Business and Development Community

In June, the Community Foundation of Louisville awarded an acre of a vacant Smoketown lot to the local housing nonprofit Rebuilding Our Urban Neighborhood Dwellings, commonly known as REBOUND, Inc. The group says it will maintain the property until residents form a community land trust to use it.

REBOUND, Inc. is one of several organizations working in the Russell and Smoketown neighborhoods to promote community land trusts. As nonprofits formed by local members, CLTs can purchase land and provide long-term home leases to tenants. Through strategies like eliminating land value from housing prices, they can maintain home affordability and combat the displacement of long-time residents.

WFPL’s Jacob Munoz spoke with REBOUND executive director Kevin Dunlap about the initiative. This interview has been edited for clarity and brevity.

Courtesy REBOUND, Inc.

Kevin Dunlap, executive director of REBOUND, Inc., says public engagement about community land trusts is ongoing.

Can you tell me a little bit about the founding of REBOUND?

So, REBOUND was actually founded back in 1993. The goal of REBOUND at the time was to create affordable housing primarily in the Russell neighborhood, because in that neighborhood there had not been a brand new house built in over 50 years. But more recently, it is not only doing acquisition and rehab, but it’s gotten back into doing single-family housing and new construction, and moving into acquiring and rehabbing affordable rental units as well.

I want to know a little bit about how this idea for the community land trust came about, and the ways in which REBOUND has had a part in trying to bring this to life.

The city had released the redlining project, where it talked about how west Louisville, and particularly African Americans, had been disenfranchised, and what are some of those things that can be done to alleviate that. The other thing we had recognized is that several neighborhoods had started to gentrify, racially. And as a result, one of the tools that other communities across the country have used is community land trusts. And that’s having a land trust to acquire property, renovate the properties, build on those properties. And the community land trust has the ability to keep those units affordable for a period of up to 100 years.

And I always want to let people know that REBOUND in and of itself as an organization, we’re not the ones creating the community land trust, we’re facilitating the creation. And community land trusts historically come about as a result of the people within the neighborhood.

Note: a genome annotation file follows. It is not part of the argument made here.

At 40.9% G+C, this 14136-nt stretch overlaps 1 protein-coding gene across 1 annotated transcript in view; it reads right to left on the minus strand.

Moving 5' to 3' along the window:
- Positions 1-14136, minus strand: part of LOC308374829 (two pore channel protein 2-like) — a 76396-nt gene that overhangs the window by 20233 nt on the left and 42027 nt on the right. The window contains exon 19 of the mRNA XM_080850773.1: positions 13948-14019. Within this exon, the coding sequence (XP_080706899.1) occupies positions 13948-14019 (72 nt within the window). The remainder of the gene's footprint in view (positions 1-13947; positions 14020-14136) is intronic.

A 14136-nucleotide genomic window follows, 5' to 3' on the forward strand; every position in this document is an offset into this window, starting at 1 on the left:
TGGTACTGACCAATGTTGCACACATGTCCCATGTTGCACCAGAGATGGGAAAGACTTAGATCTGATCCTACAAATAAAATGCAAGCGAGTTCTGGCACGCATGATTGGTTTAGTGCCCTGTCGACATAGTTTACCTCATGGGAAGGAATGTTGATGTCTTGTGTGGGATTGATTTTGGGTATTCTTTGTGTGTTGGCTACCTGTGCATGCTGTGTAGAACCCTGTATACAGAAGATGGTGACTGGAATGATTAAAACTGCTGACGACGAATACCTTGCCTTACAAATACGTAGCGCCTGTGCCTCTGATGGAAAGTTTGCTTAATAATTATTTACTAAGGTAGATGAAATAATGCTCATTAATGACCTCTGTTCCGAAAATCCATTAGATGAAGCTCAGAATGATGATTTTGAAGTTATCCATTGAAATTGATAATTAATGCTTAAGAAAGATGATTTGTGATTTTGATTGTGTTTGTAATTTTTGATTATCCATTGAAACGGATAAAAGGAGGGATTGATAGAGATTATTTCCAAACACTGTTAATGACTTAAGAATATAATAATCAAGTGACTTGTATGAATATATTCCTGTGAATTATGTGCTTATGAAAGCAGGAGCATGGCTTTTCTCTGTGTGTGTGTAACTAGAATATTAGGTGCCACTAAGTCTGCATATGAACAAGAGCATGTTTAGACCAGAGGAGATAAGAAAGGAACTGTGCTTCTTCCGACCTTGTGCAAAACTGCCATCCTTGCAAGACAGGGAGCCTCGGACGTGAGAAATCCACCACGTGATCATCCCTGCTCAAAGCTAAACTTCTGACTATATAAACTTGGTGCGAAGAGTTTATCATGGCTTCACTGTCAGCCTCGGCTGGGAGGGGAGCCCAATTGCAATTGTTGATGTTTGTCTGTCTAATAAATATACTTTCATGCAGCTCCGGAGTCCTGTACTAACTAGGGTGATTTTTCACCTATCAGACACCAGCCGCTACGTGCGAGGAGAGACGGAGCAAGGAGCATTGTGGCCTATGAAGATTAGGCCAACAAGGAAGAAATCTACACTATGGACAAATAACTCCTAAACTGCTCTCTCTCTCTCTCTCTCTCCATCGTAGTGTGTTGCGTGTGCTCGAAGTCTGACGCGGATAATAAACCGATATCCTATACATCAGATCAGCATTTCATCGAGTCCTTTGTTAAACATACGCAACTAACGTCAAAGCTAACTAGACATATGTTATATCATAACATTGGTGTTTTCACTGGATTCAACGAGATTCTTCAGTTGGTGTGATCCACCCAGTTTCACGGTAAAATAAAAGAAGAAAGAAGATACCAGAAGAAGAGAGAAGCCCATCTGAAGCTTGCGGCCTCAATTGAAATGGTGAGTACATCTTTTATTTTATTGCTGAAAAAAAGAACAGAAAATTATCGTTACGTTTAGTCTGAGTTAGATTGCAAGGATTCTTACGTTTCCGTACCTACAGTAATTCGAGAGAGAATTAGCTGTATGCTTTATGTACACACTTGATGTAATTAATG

How [do] REBOUND and any other organizations use the funding that they’ve gotten, [and] use the land that they’ve had gifted to them in Smoketown?

So the way that it’s working right now is that the engagement at the ground level is still taking place: trying to go door to door, getting people engaged.

You know, I was so glad that the Community Foundation of Louisville was able to deed an acre of land in the Smoketown neighborhood to REBOUND. We just wanted to hold it to make sure that it did not fall in the hands of another investor and someone outside of the neighborhood. Our goal is that once the community land trust in the neighborhood is actually formed between the residents there, we would then convey that land over to them to make the decision as to how they want to develop it.

Is there a sort of goal that you have in terms of like, working towards building a network of properties, where you can then go to residents in those neighborhoods and help facilitate the development of more community land trusts?

One of my goals right now is, first of all, working to facilitate the creation of the community land trusts. Get ’em up, get ’em started. But in the meantime, while that’s taking place, I am looking to acquire properties in both of these neighborhoods to hold, so that they can have something to develop once they are in place.

My goal is that the two neighborhoods will begin to talk to each other and create one community land trust that represents both neighborhoods. I think in the long term, that may be a better strategy because you won’t have two community land trusts competing against each other for resources. So you know, that’s my personal goal. But again, you know, those decisions have to be left up to the residents within those neighborhoods.

Jacob is WFPL's Business and Development Reporter.